First SpaceX, and now Amazon. The online retail giant plans to send 3,236 satellites into low earth orbit in a bid to beam internet to humans on the ground.
The guys over at GeekWire uncovered filings for the project (codenamed Kuiper), after which Amazon confirmed that it exists and they are working on it. The satellites are intended for the areas where about 95 percent of the population lives.
Kruiper, I mean Kuiper?
“Project Kuiper is a new initiative to launch a constellation of low earth orbit satellites that will provide low-latency, high-speed broadband connectivity to unserved and underserved communities around the world,” an Amazon spokesperson told GeekWire. “This is a long-term project that envisions serving tens of millions of people who lack basic access to broadband internet. We look forward to partnering on this initiative with companies that share this common vision.”
‘Lacking basic access to broadband internet’ is a pretty great explanation of the current South African internet situation. If Amazon founder and CEO, Jeff Bezos is feeling more giving than usual, South Africa may not be overlooked by this project.
In November, Amazon said it would build 12 ground stations around the world to transmit data to and from satellites, offering a hint at grander space ambitions. Meanwhile, Jeff Bezos’s Blue Origin is helping Telesat deploy that company’s network of internet-connected satellites with the heavy-lift New Glenn rocket. When New Glenn is ready, that is.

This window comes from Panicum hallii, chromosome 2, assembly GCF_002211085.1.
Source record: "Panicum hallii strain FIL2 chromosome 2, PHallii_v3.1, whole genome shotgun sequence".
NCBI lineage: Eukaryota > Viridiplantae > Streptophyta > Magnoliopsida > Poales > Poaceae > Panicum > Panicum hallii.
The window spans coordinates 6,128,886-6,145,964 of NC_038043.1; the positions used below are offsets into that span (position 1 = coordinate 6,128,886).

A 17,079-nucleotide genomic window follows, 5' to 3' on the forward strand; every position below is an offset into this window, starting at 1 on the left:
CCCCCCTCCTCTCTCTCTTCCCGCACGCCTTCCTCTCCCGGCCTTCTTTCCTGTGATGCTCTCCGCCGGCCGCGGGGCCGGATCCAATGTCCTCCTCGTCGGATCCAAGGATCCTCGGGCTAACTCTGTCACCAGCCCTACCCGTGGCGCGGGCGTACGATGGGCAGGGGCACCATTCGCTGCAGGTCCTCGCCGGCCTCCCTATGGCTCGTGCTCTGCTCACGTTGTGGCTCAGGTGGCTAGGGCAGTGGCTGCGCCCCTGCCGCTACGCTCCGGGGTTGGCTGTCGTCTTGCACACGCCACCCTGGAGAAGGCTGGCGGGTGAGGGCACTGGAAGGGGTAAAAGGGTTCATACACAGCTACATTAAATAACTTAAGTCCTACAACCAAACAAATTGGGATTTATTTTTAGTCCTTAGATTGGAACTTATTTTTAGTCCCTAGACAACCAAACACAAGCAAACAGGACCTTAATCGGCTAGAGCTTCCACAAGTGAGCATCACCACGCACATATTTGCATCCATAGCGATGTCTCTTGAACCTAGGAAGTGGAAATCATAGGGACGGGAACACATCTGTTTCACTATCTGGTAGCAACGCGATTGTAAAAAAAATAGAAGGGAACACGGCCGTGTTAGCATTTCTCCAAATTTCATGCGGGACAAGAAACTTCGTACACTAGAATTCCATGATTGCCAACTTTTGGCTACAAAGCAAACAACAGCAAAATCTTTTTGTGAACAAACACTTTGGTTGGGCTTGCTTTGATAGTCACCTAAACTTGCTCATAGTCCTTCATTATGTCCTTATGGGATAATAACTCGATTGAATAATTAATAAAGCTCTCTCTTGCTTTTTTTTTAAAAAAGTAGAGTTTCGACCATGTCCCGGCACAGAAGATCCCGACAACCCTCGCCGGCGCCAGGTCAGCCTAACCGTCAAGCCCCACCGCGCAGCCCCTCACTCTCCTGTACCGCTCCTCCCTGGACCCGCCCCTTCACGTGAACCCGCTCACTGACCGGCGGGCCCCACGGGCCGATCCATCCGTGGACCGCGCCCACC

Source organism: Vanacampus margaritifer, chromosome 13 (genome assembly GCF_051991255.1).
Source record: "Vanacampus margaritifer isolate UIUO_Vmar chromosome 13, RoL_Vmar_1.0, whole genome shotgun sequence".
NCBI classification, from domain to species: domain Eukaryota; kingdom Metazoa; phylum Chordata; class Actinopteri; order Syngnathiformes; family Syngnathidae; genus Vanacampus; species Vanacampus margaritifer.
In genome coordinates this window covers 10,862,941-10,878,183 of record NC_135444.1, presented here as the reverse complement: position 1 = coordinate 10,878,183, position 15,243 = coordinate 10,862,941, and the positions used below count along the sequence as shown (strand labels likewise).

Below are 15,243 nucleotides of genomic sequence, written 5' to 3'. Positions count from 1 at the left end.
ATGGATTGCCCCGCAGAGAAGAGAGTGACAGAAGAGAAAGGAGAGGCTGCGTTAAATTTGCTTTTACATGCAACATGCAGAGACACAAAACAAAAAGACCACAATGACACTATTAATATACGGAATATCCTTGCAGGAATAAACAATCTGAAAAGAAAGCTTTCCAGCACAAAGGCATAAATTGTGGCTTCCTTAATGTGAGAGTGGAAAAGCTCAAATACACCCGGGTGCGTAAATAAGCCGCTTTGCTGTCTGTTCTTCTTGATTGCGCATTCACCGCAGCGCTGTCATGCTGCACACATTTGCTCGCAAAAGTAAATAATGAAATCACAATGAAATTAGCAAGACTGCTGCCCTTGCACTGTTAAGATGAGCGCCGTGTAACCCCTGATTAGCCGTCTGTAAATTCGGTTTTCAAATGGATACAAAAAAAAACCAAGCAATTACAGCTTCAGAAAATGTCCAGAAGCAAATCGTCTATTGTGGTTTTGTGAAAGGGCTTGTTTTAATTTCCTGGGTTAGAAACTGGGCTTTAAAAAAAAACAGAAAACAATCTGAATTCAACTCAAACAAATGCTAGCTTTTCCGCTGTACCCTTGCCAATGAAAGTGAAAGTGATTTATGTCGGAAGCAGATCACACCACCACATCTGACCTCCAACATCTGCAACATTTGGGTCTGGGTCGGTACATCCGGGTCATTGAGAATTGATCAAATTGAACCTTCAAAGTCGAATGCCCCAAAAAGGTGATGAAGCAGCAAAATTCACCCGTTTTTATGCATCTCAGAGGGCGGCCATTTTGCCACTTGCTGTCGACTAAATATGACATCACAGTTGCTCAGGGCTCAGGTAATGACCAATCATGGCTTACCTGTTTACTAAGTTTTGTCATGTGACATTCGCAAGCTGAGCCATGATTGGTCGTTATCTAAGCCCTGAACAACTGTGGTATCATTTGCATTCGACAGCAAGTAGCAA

Blue Origin’s in-development orbital-class rocket, New Glenn, will likely conduct its first launch in 2021. This could be the perfect conduit to get Amazon’s satellites into low earth orbit, so we’re expecting Kuiper to begin accelerating post-2021. The amazin’ Amazon hasn’t confirmed any timeline for rollout yet.
Amazon’s not the first tech giant to promise internet for all via sky gadgets, though. Facebook voiced similar plans that have yet to come to fruition, and Google made a big song and dance about it’s similarly shelved Project Loon.